Another former NRCC aide told the Huffington Post that the Foley scandal in September effectively ended GOP hopes that year. “Literally overnight, everybody’s polling data went down 20 points. I’ve never seen anything like it,” the former aide said.
The Huffington Post’s Amanda Terkel attempted to make connections between 2006 and 2018, but the state of American politics is utterly different. Terkel suggested that scandals surrounding EPA Administrator Scott Pruitt and Housing and Urban Development Secretary Ben Carson could play the same role as GOP scandals in 2006.
Most of the Pruitt “scandals” — laid out in an expansive Huffington Post list — come down to a difference of opinion about climate change. While big government types suggest that the science is “settled” — that, as Bill Nye told Tucker Carlson, humans cause “100 percent” of changing weather patterns — little is concretely known about just how much the burning of fossil fuels impacts the global climate. The climate change narrative boils a complex atmospheric debate into a sound bite precisely calculated to argue for expansive government intrusion, and Pruitt’s rejection of this narrative makes him particularly noxious to Leftists.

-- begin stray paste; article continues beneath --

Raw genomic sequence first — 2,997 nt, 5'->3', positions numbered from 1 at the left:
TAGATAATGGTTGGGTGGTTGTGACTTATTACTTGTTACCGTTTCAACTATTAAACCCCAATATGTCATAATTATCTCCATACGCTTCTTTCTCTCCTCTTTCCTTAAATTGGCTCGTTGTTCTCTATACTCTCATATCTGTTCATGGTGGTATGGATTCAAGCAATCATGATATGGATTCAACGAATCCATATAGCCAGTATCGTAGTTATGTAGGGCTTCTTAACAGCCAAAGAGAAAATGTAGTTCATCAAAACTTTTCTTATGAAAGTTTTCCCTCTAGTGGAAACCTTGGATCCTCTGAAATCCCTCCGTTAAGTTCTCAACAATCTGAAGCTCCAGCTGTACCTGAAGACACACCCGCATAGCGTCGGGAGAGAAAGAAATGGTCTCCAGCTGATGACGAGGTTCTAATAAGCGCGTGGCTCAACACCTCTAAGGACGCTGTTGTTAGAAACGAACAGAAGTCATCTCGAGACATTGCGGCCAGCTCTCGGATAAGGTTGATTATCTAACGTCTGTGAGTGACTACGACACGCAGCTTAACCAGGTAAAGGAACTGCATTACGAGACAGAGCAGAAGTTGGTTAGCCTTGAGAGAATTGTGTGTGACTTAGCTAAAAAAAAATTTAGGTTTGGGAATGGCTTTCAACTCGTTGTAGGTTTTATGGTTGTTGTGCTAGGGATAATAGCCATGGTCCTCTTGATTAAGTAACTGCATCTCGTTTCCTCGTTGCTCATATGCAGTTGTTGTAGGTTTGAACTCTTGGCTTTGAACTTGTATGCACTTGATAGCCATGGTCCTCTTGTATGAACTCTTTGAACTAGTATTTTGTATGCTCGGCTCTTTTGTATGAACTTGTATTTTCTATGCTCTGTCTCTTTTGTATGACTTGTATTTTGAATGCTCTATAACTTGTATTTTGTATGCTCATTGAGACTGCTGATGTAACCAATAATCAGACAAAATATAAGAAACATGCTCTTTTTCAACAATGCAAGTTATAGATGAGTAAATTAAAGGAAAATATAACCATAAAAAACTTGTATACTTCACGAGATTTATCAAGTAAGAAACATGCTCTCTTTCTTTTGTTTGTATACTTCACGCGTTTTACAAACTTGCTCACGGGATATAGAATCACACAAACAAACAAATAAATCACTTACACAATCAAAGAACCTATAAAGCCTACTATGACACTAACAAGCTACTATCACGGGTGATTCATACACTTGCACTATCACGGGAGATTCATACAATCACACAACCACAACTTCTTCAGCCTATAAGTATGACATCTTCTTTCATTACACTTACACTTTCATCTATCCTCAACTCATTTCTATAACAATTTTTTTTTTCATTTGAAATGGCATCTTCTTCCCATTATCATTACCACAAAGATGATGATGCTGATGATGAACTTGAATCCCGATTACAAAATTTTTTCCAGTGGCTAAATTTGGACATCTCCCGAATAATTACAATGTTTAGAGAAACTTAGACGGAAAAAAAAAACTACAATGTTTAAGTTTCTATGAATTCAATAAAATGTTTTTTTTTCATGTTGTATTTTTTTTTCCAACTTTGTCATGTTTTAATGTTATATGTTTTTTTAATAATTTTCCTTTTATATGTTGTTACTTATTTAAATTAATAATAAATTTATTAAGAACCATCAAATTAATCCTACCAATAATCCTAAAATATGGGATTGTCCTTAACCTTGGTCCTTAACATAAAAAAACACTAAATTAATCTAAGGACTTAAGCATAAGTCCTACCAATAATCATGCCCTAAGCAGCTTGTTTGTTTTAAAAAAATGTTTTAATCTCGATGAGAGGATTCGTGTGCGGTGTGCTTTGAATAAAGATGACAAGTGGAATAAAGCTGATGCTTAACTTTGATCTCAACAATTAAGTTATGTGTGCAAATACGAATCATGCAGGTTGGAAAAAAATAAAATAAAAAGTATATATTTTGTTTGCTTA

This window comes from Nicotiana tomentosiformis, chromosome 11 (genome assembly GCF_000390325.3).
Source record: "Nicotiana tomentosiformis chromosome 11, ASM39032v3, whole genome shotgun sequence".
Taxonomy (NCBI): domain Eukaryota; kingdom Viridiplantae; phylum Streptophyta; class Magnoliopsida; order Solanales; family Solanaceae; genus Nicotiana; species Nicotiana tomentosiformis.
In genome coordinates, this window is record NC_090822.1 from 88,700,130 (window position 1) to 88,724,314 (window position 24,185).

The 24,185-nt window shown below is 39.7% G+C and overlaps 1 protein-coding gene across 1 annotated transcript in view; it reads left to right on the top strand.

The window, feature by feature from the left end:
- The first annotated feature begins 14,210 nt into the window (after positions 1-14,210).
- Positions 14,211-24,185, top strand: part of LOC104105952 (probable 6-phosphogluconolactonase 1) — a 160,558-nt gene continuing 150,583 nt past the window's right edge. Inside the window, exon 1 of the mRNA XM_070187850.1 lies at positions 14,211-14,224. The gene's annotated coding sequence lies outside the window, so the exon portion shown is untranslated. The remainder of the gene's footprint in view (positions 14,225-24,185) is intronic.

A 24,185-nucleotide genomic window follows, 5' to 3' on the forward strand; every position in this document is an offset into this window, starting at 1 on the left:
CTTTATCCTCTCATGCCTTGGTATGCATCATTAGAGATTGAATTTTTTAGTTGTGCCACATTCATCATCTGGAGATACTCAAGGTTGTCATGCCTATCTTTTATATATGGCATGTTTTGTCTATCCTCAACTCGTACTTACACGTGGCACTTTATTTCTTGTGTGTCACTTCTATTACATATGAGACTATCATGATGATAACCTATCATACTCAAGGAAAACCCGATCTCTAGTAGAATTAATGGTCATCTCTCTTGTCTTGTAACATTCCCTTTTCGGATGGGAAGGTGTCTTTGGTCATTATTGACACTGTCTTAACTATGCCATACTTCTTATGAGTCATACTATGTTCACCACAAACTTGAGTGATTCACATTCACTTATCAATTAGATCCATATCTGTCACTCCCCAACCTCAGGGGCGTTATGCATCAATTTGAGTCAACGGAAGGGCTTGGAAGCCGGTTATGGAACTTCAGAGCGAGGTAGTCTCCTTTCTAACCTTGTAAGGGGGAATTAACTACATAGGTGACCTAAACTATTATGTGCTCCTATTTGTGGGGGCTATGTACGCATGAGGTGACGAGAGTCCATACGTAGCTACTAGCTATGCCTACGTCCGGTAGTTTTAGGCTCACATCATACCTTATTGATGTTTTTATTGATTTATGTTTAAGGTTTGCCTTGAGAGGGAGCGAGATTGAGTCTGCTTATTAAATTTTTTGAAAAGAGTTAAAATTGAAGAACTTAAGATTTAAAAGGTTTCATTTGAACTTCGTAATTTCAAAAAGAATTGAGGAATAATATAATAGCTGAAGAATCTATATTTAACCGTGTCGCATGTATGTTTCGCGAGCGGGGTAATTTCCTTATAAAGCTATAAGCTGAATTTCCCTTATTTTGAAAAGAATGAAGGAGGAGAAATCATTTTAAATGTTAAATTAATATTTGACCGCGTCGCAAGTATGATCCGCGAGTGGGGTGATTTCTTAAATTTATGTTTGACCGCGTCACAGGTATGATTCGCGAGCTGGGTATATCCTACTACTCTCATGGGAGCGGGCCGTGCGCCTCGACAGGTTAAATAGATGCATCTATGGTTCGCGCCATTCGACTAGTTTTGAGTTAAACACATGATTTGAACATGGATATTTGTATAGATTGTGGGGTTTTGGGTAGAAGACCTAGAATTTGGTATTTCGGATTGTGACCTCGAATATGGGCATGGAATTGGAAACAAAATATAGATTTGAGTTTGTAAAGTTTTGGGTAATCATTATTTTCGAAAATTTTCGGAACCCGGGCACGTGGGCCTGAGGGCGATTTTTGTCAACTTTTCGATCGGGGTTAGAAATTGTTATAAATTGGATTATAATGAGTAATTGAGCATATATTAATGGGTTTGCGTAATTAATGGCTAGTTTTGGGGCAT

Due to his conservative perspective, Pruitt has attracted ire — and death threats — from climate change Leftists. For this reason, he has had to spend large amounts of money on various security measures, including private flights and a big security team. While these explanations do not cover all of the Pruitt scandals, they do suggest that the Left has twisted its perspective on the true struggles a conservative EPA administration faces.